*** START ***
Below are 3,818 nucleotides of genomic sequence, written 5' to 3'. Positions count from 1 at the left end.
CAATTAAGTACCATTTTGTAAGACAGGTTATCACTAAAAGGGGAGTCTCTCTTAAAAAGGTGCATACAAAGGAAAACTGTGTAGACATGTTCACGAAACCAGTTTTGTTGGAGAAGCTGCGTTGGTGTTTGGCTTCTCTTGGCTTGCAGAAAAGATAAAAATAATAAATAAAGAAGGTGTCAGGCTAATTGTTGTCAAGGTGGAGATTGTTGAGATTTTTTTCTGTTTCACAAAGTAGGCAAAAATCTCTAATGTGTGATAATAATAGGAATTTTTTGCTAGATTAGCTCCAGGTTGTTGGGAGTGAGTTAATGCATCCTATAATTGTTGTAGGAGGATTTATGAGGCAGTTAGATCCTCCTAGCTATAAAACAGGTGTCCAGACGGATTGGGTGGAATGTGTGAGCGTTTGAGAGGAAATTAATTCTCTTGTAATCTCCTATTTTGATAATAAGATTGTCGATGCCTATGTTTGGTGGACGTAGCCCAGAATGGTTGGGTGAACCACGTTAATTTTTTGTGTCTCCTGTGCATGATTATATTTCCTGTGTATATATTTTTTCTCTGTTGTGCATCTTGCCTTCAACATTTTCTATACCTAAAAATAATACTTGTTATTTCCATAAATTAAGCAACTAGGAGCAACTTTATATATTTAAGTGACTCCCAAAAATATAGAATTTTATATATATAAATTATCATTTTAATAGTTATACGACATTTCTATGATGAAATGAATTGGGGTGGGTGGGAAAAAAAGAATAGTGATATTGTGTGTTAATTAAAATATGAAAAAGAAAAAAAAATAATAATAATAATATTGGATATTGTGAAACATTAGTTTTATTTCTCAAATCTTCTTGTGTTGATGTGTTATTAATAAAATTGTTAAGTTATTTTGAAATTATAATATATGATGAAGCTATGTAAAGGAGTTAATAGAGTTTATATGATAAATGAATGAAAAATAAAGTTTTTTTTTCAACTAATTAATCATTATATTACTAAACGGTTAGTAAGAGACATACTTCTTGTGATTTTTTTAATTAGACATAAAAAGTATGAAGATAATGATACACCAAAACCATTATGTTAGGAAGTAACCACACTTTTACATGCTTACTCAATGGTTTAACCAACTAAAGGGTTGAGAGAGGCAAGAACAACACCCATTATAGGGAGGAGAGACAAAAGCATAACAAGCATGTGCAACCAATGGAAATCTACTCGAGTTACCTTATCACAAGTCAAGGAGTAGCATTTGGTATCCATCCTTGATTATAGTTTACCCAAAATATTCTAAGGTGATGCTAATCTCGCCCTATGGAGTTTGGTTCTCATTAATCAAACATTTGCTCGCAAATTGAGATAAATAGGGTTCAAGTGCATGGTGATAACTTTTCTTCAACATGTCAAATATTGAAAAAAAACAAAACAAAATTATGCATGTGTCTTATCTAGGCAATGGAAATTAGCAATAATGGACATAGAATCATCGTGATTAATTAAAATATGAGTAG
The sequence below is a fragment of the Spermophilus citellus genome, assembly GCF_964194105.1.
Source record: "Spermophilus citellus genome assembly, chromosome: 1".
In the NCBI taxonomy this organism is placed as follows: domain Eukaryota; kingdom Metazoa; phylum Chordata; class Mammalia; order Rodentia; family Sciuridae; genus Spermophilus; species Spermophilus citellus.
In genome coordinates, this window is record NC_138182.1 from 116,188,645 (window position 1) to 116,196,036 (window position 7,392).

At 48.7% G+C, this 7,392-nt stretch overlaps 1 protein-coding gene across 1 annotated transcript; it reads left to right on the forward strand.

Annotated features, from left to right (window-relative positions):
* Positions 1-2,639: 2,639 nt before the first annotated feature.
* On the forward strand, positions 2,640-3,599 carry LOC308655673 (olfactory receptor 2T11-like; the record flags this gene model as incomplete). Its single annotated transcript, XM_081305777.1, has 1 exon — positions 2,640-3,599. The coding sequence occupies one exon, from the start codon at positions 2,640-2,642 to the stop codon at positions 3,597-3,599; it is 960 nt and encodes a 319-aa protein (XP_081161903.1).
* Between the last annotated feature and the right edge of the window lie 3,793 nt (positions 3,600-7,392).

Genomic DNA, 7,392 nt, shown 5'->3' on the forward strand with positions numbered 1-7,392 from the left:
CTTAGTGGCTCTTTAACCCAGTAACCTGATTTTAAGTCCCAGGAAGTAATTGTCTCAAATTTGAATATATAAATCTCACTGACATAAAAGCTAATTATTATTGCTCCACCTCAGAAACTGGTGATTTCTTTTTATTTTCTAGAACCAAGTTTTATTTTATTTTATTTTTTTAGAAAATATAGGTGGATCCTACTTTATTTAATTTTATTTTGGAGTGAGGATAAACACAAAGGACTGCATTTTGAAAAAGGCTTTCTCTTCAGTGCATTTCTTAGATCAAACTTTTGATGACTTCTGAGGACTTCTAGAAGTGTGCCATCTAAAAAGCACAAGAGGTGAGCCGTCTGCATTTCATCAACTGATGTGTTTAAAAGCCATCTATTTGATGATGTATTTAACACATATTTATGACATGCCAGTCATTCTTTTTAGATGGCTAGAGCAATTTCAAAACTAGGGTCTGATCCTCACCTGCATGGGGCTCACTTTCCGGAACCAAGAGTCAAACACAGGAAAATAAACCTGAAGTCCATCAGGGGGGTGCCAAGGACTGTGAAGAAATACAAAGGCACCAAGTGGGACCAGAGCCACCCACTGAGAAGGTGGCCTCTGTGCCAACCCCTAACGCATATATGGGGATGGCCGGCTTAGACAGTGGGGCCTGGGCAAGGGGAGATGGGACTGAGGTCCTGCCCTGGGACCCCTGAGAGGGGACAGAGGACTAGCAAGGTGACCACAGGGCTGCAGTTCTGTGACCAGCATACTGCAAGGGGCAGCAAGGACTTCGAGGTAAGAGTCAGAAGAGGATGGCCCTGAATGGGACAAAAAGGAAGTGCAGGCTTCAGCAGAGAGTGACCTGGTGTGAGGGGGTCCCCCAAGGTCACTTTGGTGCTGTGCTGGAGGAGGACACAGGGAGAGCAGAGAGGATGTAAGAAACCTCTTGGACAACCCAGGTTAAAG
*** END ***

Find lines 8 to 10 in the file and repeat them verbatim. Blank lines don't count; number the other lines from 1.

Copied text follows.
Annotated features, from left to right (window-relative positions):
* Positions 1-2,639: 2,639 nt before the first annotated feature.
* On the forward strand, positions 2,640-3,599 carry LOC308655673 (olfactory receptor 2T11-like; the record flags this gene model as incomplete). Its single annotated transcript, XM_081305777.1, has 1 exon — positions 2,640-3,599. The coding sequence occupies one exon, from the start codon at positions 2,640-2,642 to the stop codon at positions 3,597-3,599; it is 960 nt and encodes a 319-aa protein (XP_081161903.1).